She asked the God she didn't believe in to save her. He answered.
Written By: Faustus McGreeves
Directed By: Aaron Gum,
Do you ever get a song in your head that you're not sure if you like? No matter how much you try, even if you hate it, you still can't stop humming it. In it's simplest form, Aaron Gum's film "Endor" is the movie version of that tune rattling away in your brain. For all it's technical faults I just couldn't stop myself from watching. Does that make a good movie? In my books it does, but when weighing the good and bad I still feel it could have been so much better with some tweaking, even if it were some minor touch-ups.
"Endor" starts off in the familiar way: Couple, road trip, backwater location and a killer. "The Hills Have Eyes" immediately came to mind, as did the "Texas Chainsaw" films. Slowly however, writer Faustus McGreeves pulls away from what we think is happening and adds his own little spin. Maybe not the most unique story, but fresh enough to make things interesting. Sometime between the second act and the ending, "Endor" picks up the pace and delivers a solid slasher with one hell of a surprise ending. As I wrote above, like a directive from God himself, I just couldn't stop watching.
The technical issues are where things get weird for me. Normally, the numerous problems that present themselves here would greatly reduce my overall rating. I know this is an indie production, but most of the issues bothering me could have been fixed in post. Coloring problems, especially during the daytime sequences, could have been fixed with some slight color correction. Example: We'll be treated to our lead couple driving along, having a conversation... and every cut the colors are different. Warm colors followed by cool coloring, immediately back to warm again and so on. All within the same 10 seconds. Issues like these ones, that could have been fixed always bother me. A few minutes extra in post goes a long way, and you don't have to be a colorist to adjust the hue and saturation. Speaking of "conversations", "Endor" contains one hell of a lot of exposition. I understand that a certain amount is required, but I swear there's over twenty five minutes of it here. Building a backstory is important, but there comes a point where you're just beating the dead dog. The first act of the film is full of it, which may be the reason I enjoyed the second half much more. As a viewer, I don't need to know every detail of everything. Show me, don't tell me. By the same token, some things don't need to be spoon fed to me. I can assume what's happening without the need for an explanation.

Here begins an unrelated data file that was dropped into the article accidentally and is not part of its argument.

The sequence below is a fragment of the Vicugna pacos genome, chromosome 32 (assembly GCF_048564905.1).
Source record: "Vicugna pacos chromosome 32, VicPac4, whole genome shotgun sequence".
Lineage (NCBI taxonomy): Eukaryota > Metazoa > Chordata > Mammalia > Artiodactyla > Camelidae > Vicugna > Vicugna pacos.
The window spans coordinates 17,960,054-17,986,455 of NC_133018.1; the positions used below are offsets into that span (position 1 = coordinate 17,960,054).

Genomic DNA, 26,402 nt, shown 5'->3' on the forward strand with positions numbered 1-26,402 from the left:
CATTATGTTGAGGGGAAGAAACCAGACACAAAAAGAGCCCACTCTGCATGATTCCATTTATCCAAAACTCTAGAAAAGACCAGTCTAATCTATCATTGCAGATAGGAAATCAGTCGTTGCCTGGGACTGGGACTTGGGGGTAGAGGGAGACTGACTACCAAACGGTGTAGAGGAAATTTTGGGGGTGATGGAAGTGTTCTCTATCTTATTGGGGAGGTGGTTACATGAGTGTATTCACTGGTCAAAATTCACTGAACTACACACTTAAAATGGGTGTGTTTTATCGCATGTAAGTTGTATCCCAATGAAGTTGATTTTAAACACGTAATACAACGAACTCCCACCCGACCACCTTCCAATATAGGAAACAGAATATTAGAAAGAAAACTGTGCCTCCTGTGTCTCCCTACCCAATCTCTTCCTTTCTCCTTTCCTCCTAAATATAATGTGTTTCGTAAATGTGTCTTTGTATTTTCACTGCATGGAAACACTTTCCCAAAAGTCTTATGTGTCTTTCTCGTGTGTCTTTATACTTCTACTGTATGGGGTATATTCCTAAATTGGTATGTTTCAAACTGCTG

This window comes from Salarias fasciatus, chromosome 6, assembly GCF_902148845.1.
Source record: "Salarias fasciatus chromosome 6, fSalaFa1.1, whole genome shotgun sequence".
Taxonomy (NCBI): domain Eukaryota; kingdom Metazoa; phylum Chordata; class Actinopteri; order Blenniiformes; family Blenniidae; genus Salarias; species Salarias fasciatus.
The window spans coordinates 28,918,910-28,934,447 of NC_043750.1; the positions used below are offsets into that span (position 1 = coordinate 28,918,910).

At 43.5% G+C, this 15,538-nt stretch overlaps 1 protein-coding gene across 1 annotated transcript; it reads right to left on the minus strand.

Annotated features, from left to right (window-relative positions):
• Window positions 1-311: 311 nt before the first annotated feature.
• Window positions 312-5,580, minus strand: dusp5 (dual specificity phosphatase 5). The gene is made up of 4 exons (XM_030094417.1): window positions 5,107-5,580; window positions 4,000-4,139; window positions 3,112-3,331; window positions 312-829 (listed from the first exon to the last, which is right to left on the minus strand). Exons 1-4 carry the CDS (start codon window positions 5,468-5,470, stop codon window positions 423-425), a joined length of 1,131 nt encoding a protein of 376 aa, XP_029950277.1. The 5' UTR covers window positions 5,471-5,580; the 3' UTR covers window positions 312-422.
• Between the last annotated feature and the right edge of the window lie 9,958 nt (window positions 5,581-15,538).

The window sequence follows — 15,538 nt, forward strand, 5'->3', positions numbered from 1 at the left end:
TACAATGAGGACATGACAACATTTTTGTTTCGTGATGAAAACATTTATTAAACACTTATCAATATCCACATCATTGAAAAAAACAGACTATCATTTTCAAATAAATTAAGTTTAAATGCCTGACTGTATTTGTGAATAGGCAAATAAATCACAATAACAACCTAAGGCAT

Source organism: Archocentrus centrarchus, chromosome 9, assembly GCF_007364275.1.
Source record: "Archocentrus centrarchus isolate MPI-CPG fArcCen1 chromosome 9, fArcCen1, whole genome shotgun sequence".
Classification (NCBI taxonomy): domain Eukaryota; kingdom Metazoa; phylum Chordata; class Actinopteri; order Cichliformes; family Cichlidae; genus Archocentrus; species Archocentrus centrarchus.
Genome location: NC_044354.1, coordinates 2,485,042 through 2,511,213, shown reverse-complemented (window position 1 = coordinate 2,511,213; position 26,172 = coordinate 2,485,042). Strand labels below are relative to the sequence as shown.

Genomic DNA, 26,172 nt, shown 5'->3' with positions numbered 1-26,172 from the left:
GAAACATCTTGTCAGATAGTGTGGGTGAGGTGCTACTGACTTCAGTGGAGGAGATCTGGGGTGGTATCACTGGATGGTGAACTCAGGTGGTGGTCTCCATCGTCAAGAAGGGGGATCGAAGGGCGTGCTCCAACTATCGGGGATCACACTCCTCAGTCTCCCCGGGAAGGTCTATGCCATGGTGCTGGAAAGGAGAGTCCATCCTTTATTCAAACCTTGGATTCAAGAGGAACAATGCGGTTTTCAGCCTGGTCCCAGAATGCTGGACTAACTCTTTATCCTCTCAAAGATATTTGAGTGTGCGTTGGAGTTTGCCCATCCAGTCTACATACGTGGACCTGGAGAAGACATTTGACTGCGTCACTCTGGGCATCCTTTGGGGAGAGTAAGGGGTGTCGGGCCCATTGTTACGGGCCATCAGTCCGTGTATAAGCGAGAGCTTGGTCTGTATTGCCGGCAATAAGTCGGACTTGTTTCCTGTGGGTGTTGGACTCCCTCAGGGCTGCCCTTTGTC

Another aspect of "Endor" that kept bugging me were the drone shots. Sure, those sky shots can look pretty but... if the image is jittery don't put it in! I would much rather a smooth, regular shot than a jittery sky shot. Just because you have it doesn't mean you should use it.
Mentioning the overhead shots has brought up the editing aspect of the movie. It felt almost as if two different people edited the film. Dialog at times felt stressed and painful, due to the cuts themselves. People don't have conversations and always wait for the other person to finish. Conversations overlap, which is what makes them natural. The edits here don't favor the actors most of the time. Giving them a hollow, scripted feel. Now, I'm not writing that the cast will win an Oscar for their performances, but scenes exist where they really do shine. Their acting ability is clearly present, but hindered at times due to a less than stellar edit. A shame really. What "Endor" needs, to really make it huge is an alternate edit. I'm by no means saying the editing is bad... it just feels rushed at times. Shaving ten or so minutes from the film would do wonders for the pacing. Especially during the first half.
In the end, this was still a great movie. The second half more than made up for the first. I love "B-Horror", and perhaps this is what's reflected in my rating. For an indie production, "Endor" features some pretty cool blood effects and a nice twist on an old story. My thoughts on the technical short-comings seemed to take a back seat to my enjoyment of the overall film. Deciding not to base my rating on the mere technical elements, I feel, was the right call. It all comes down to entertainment. I was entertained. I couldn't pull my eyes away during the second half. Isn't that what it's about? Entertainment? Technicalities be damned! "Endor" ripped me out of my little world for a short time. In the end, that's all that really counts.
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